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80 years on - the Polish perspective on WWII

Emerging from economic and political bankruptcy, Poland has been working to turn the tide of history since its brutal occupation during and after the second world war.

The war that began at daybreak on September 1,1939 with the German Third Reich’s invasion of the Republic of Poland was the most barbaric and genocidal conflict in the history of the world. It is unparalleled both because of the tens of millions of its victims, its enormous material losses, but also on account of the complete breakdown of all moral and ethical norms.

On August 23 the same year, the Third Reich and the Soviet Union had signed a neutrality pact, known as the Molotov-Ribbentrop Pact. A secret protocol within this agreement included a plan to divide Poland between Nazi Germany and the Soviet Union. A week later, Germany invaded Poland, which was the beginning of the World War II. The Soviet Union committed itself to supporting Germany in its military operations against Poland. On September 17, the Soviets assaulted Eastern Poland. Adolf Hitler, a few days prior to the invasion, said to his army commanders: “Destruction of Poland is our primary task ... show no mercy. Be brutal”. Poland’s fate was unavoidable. The result of its defence was tragic – 77,000 Polish troops were killed in battle while fighting against Wehrmacht and the Red Army; 670,000 became prisoners of war.

Poland was the first country to resist Nazi Germany in 1939. Several countries, including France, Great Britain, New Zealand, and even Tonga, in a spirit of solidarity with Poland, declared war on Germany. In material terms, however, Poland, left alone in its struggle, would suffer more than five years of brutal occupation and terror, with nearly six million victims of genocide and massive persecutions.

Poland was Adolf Hitler’s first victim. Nazis murdered three million Polish Jews and three million other Polish civilians. They designated the Poles “subhuman Slavs”. In concentration and death camps established and administrated by Germans – Auschwitz-Birkenau, Majdanek or Sobibór – most of the victims were Jews, including Polish Jews and Jews from many European countries occupied and controlled by Nazi Germany, but those killed also included hundreds of thousands of Poles, and people of other ethnicities, people with disabilities perceived in an evil doctrine as “subhuman” too. In death camps – Bełżec and Treblinka – prisoners were often killed in less than 30 minutes upon arrival.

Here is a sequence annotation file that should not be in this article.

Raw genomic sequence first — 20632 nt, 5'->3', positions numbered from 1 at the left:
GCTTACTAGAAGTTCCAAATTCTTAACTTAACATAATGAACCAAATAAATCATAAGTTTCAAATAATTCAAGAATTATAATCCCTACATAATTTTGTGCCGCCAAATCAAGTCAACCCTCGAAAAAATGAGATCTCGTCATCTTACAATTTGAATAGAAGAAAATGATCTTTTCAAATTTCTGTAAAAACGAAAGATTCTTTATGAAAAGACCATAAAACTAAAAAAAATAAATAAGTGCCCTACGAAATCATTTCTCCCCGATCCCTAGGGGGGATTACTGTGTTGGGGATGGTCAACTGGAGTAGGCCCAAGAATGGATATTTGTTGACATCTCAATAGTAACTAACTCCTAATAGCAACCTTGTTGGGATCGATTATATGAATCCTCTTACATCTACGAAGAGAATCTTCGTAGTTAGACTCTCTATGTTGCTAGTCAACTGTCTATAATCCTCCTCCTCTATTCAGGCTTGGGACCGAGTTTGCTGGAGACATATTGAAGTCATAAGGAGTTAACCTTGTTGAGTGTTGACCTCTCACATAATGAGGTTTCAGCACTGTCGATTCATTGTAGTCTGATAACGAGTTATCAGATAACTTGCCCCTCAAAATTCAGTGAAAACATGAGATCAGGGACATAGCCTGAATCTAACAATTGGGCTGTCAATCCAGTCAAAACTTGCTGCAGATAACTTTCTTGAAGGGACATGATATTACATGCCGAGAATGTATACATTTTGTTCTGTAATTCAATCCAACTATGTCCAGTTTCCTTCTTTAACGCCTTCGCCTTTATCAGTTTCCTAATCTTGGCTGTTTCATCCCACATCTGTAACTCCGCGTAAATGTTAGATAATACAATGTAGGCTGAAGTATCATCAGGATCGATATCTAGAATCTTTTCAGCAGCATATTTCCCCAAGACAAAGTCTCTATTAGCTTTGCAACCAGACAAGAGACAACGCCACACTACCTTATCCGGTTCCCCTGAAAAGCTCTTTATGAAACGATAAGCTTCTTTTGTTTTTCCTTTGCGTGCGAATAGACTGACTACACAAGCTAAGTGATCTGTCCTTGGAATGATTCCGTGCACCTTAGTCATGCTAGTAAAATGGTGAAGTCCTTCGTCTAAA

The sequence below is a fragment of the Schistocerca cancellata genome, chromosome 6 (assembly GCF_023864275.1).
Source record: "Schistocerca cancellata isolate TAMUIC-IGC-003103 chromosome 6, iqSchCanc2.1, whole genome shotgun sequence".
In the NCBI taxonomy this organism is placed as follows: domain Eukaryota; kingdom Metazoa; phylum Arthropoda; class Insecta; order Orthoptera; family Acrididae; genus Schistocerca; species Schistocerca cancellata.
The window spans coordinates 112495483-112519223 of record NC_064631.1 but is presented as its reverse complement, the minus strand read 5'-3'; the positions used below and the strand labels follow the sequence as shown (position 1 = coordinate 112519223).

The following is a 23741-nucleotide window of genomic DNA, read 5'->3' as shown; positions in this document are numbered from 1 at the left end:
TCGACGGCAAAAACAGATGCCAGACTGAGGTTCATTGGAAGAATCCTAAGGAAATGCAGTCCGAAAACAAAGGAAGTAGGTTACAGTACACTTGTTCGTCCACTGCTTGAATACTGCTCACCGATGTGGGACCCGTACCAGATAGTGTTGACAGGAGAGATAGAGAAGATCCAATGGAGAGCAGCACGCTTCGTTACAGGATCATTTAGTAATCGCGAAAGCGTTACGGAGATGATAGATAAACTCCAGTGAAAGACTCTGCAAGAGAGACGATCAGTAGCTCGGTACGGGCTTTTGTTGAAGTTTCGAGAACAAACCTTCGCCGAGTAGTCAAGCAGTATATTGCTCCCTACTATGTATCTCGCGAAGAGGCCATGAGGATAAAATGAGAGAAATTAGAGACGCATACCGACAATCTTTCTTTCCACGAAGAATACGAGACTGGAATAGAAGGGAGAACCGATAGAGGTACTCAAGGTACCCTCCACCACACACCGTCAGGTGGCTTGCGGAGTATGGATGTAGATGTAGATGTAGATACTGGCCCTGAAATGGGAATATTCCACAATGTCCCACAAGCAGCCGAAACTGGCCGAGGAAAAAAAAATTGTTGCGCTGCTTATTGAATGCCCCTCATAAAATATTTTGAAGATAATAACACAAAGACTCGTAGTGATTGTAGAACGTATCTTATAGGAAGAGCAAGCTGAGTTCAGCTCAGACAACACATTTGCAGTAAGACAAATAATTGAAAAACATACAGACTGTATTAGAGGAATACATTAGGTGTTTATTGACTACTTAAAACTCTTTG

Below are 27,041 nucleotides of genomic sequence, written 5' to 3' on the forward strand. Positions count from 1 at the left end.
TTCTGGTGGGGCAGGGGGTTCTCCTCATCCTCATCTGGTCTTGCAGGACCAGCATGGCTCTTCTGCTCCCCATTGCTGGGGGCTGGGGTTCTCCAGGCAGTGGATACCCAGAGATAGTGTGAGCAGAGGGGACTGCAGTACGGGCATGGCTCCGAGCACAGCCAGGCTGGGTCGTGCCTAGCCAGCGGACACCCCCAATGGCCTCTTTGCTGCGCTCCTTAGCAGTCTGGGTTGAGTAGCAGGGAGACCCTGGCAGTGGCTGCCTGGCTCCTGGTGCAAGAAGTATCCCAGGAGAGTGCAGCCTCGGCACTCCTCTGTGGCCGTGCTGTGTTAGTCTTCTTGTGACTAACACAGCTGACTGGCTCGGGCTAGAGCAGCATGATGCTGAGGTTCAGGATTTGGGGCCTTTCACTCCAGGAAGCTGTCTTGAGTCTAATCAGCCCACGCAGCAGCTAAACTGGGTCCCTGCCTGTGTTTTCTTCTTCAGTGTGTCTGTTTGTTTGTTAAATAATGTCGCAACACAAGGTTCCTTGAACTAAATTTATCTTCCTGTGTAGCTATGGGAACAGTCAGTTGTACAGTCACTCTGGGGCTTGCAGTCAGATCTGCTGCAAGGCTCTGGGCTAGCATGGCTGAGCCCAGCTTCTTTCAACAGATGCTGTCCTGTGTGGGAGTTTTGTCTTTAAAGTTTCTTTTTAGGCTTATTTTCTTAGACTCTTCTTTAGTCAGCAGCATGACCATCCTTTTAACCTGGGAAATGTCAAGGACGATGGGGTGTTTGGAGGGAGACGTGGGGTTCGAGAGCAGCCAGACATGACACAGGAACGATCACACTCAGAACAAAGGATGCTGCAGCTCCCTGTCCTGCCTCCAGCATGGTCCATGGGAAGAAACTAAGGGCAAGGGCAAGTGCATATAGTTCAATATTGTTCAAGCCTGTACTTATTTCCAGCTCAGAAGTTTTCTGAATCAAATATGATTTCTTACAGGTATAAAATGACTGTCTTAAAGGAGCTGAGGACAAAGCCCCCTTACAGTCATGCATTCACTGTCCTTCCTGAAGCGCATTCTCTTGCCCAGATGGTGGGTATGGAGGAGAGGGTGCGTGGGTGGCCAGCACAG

Under Nazi German occupation in Poland the death penalty was imposed not only for joining the underground movement or hiding Jewish countrymen; even trading was punishable by death. Racial segregation, humiliation, food shortages, the fear of being sent to labor camps – that is what people had to deal with every day.

On the other side, in former Eastern Poland incorporated into the Soviet Union, with regular army troops arrived special NKVD units, whose role was to eliminate the Polish state structures and any potential resistance. To this end, mass-scale arrests and executions of intelligentsia were carried out in the Soviet-occupied territories. It is estimated that in 1940-1941, Soviet Russia was responsible for deporting 1.5 million innocent Polish civilians into slavery; they were forcibly taken to labour camps, called gulags in Siberia and other parts of Russia, where many of them perished.

In 1940, 22,000 Polish prisoners of war, the majority of Polish Army officers, were taken into captivity by the Soviets and shot to death in Katyń and other sites, in violation of war-time customs and conventions. The Katyń Crime was a long-kept secret of the Soviets’ atrocities. However, it was discovered during the war and the memory was preserved - in secret in Soviet-occupied Poland and openly abroad, also here in New Zealand. Forty-two years ago, at the church of St Mary of the Angels in Wellington, the Polish Community founded a memorial plaque dedicated to the victims of the Katyń massacre.

The Soviet invasion of Poland speeded up the Polish government’s decision to leave the country on the night of September 17. This led to organising state and military structures of the Republic of Poland in Exile. Continuity of institutions was thus preserved, enabling the Polish Armed Forces to carry on fighting abroad – in all campaigns across Europe until the very last days of the war – in France, Norway, Battle of Britain, Africa, Italy, Normandy, the Netherlands, and elsewhere.